FTTea with Cokie: Please Tip Me For My Thoughts
Hi y’all, Cokie here.
Happy Valentine’s Day! Hope y’all are feeling romantic. I sure am. There’s nothing quite like spending endless time with your significant other in 450 square feet! (Just kidding, hi Lorenzo!!!)
With all the kerfuffle about Buy Now Pay Later (BNPL) companies (i.e., a litany of fabulous reports from various authors, Affirm’s IPO, Klarna’s Super Bowl commercial, etc.), I’d like to take a look at an equally divisive sector: payday lending.
This week, SoLo Funds announced that they raised $10M from ACME Capital, Impact America Fund, Techstars, Endeavor Catalyst, CEAS Investment, and others who funded their previous round. SoLo Funds is a community platform which connects willing lenders with those who need to borrow. Borrowers set the terms themselves, so of course an APR model wouldn’t work here. Instead, borrowers offer a “tip” to their lenders and provide an expected date to pay it back. For instance: if I needed to borrow $100 and I wanted to tip 10%, I’d add $10 to my repayment.
This model is pretty interesting! However, SoLo Funds doesn’t explain what happens if the borrower defaults… so…? I imagine that’s what the $10M in funding will cover.
Tipping models are highkey sexy right now, eh? Better watch your back or I’m gonna start asking for tips. I have to wonder what regulators will want to do about this one, because if you talk to those in DC, they aren’t big fans of this tipping phenomenon. But perhaps it is more honest and transparent than the myriad of financial acronyms to which they have become so accustomed. In short, I anticipate significant financial regulation over the next few years in this area, especially around consumer protection.
I often gravitate towards projects with community at their core, so obviously I’m into this. It’s managed to take the shame out of charity and incentivize helping people. For me, this is a natural progression from the BNPL model, which helps people spread out payments over time on retail purchases (famously great for Peloton, infamously dubious for mascara). Both are creative solutions to America’s tenuous relationship with debt. While BNPL makes the unaffordable affordable, this kind of lending disarms the traditional payday lender.
The thing that gets me the most though is that these products shouldn’t have to exist in the first place. I’m thankful for companies that are trying to improve detrimental services, but it seems we keep glazing over the root of most of the problems we aim to solve.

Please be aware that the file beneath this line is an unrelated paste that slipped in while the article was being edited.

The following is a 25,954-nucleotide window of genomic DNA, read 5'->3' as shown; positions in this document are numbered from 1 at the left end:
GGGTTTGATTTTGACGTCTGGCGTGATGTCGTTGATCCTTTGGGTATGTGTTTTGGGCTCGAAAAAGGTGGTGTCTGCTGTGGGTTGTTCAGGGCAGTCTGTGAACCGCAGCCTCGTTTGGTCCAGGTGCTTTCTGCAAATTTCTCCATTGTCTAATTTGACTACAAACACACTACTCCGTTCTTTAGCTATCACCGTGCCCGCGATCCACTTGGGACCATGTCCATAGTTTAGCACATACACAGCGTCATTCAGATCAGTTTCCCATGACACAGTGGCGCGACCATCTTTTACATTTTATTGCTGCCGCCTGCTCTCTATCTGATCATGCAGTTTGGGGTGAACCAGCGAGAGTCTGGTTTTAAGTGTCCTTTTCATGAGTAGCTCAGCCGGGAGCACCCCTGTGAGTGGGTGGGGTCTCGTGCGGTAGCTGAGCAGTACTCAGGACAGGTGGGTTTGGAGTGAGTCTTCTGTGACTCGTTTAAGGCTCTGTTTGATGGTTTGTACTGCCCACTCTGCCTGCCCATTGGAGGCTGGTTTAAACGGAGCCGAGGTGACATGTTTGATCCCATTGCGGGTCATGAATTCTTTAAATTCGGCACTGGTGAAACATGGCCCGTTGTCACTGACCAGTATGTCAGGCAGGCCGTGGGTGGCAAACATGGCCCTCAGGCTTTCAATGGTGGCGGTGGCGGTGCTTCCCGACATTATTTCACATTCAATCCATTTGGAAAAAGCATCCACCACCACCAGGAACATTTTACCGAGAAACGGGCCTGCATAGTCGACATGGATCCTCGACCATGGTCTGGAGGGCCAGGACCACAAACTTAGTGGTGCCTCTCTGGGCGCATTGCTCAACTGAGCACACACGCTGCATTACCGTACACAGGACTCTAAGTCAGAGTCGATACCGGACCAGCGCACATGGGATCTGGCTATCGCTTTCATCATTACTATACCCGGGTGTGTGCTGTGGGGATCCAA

For instance, according to this helpful summary by Credit Summit, 12M Americans seek payday loans each year. There are 14,348 payday loan storefronts in America (for reference, there are only 14,027 McDonalds’). The average annual income for borrowers is $30K, with predominantly Millenial and Gen Z customers. 70% of borrowers use payday loans for anticipated recurring expenses, like rent and utilities. The average loan size is $375, while the average APR is 396%. Only 14% of borrowers can actually afford to pay back their loans. These numbers were both shocking and appalling to me.
So again, while these products can be great and help with the cause, they aren’t going to solve the bigger issues of unemployment, debt, minimum wage, and financial education. And that’s the tea.
Peek Behind the Paywall
Earlier this week, you heard from FTT Experts Michael Jenkins and Charley Ma. Michael had a great piece on Plaid and how its efforts to expand in Europe are going. Then Charley wrote about the key events from the second half of 2020, and what they tell us about fintech in 2021.
And tomorrow, Julie is writing about the influencer economy. You might be asking why since that’s not fintech, but several startups in our space are starting to use influencers as a big marketing channel. Current, Betterment, Public, Robinhood and others are all wading into this market in some shape or form. Tune in Sunday to hear more about how it all happens and if it's actually working.